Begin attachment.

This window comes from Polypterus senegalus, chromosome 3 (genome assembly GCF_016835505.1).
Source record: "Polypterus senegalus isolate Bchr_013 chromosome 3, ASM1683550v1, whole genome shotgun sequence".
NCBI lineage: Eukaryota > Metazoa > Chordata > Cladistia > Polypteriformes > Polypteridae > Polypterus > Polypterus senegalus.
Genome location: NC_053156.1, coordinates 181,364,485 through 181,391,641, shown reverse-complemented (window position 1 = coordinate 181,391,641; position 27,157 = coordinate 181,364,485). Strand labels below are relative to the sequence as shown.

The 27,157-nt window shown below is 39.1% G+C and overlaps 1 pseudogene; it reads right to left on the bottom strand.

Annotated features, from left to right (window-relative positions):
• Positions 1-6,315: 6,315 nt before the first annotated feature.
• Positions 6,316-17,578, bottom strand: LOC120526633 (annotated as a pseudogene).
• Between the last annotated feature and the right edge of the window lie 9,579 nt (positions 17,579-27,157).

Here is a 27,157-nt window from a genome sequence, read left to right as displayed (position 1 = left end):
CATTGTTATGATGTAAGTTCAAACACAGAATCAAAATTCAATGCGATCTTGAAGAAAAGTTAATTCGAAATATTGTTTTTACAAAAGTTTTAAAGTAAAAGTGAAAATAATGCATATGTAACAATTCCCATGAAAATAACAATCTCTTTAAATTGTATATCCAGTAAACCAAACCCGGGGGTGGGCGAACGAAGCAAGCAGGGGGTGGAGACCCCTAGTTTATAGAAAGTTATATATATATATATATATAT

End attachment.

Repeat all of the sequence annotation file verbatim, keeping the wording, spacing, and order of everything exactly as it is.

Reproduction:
This window comes from Polypterus senegalus, chromosome 3 (genome assembly GCF_016835505.1).
Source record: "Polypterus senegalus isolate Bchr_013 chromosome 3, ASM1683550v1, whole genome shotgun sequence".
NCBI lineage: Eukaryota > Metazoa > Chordata > Cladistia > Polypteriformes > Polypteridae > Polypterus > Polypterus senegalus.
Genome location: NC_053156.1, coordinates 181,364,485 through 181,391,641, shown reverse-complemented (window position 1 = coordinate 181,391,641; position 27,157 = coordinate 181,364,485). Strand labels below are relative to the sequence as shown.

The 27,157-nt window shown below is 39.1% G+C and overlaps 1 pseudogene; it reads right to left on the bottom strand.

Annotated features, from left to right (window-relative positions):
• Positions 1-6,315: 6,315 nt before the first annotated feature.
• Positions 6,316-17,578, bottom strand: LOC120526633 (annotated as a pseudogene).
• Between the last annotated feature and the right edge of the window lie 9,579 nt (positions 17,579-27,157).

Here is a 27,157-nt window from a genome sequence, read left to right as displayed (position 1 = left end):
CATTGTTATGATGTAAGTTCAAACACAGAATCAAAATTCAATGCGATCTTGAAGAAAAGTTAATTCGAAATATTGTTTTTACAAAAGTTTTAAAGTAAAAGTGAAAATAATGCATATGTAACAATTCCCATGAAAATAACAATCTCTTTAAATTGTATATCCAGTAAACCAAACCCGGGGGTGGGCGAACGAAGCAAGCAGGGGGTGGAGACCCCTAGTTTATAGAAAGTTATATATATATATATATATAT